In the hall of the Hungarian National Gallery

We hurry now to Tranzit, an independent art space with intense connections in Austria, the Czech Republic and Slovakia. Here several activist movements present themselves and their social and cultural programs. Appalled we listen to the story of the Gallery 8 – Roma Contemporary Art Space and their struggle against a political program that aims at chasing the Roma population away from the neighbourhood and the city  where they live since many years.  We all are deeply impressed by the vivid engagement and fervour with which all these activist groups take stand in the cultural war that is going on in Hungary.

Presentation Roma Contemporary Art Spac.

The discussion continues that night in the residency of the Dutch embassy, up in the hills, where we meet again the Tranzit people, activist artists  and the gallerists  we have visited these last 2 days. In a moving speech the ambassador pleads for  a continuous dialogue with the adversaries as, in his eyes, entrenchment in your own right leads to nothing. Maybe he is right, but as a diplomat he surely knows too that reaching one’s hand at the adversary may be interpreted as a triumph for the latter. Who dares to take that risk?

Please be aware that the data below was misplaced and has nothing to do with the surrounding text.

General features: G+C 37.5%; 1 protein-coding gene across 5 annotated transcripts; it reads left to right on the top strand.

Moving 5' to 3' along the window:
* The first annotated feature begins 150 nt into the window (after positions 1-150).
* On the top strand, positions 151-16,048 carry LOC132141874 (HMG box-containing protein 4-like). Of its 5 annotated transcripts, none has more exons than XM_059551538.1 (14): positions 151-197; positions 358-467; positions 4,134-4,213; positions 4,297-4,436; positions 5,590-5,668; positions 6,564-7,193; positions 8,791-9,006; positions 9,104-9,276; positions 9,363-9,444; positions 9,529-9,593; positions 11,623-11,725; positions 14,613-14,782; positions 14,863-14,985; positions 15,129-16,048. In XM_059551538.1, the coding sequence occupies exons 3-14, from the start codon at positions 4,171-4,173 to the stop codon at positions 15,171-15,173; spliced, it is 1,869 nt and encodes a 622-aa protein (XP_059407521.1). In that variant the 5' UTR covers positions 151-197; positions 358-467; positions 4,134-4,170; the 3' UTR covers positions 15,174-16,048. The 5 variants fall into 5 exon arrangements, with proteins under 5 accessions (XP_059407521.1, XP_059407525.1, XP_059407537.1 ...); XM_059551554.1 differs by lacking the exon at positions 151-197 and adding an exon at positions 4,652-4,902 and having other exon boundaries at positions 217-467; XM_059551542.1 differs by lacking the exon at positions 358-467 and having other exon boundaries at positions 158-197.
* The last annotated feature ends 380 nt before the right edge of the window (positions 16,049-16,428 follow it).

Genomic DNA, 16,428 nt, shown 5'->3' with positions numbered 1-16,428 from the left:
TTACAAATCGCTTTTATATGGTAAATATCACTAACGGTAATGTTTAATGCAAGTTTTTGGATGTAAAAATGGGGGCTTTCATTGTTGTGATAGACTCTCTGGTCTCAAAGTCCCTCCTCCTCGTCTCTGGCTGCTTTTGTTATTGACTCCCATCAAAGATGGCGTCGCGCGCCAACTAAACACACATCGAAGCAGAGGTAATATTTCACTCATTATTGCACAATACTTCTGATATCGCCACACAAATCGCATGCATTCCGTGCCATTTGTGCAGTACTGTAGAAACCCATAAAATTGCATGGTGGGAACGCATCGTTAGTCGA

Late at night we return to the hotel to leave all the books and papers we have gathered this day behind and replace them by the champagne from the mini bar. Bottle in hand and arms around each other we walk to a street nearby that turns out to be the longest chain of bars and disco’s that Denis has ever seen (and by now we know he is an expert). While we dance on the music till late, we all are very much aware that this is our last night together and that we all have experienced a trip that has changed our view on art and European politics radically. A fortnight trip as one uninterrupted discussion and reflection, with friends that shortly before were strangers.  As it should be.

Hungarian National Gallery
Great introduction to the exhibition Shifts. Hungarian Art After 1945. Rearranged permanent exhibition by László Százados and Mónika Kumin.

IMG_7008 IMG_7009 IMG_7035
Meetings at Tranzit
Dóra Hegyi –
Emese Süvecz – activist,
Hajnalka Somogyi – curator, editor
 Fenyvesi – Trafó Gallery,
 Szalai – Trafó Gallery,
 Szoboszlai – Academy of Fine Art, Curatorial course
Dávid Karas – Studio of Young Artists,
Júlia Laki – Studio of Young Artists,
Tímea Junghaus – founder of Gallery8 – Roma art gallery

Viltin Gallery, Krisztina Dián gallery director,
Deák Erika Gallery, Deák Erika,
 Gallery, Erzsébet Pilinger,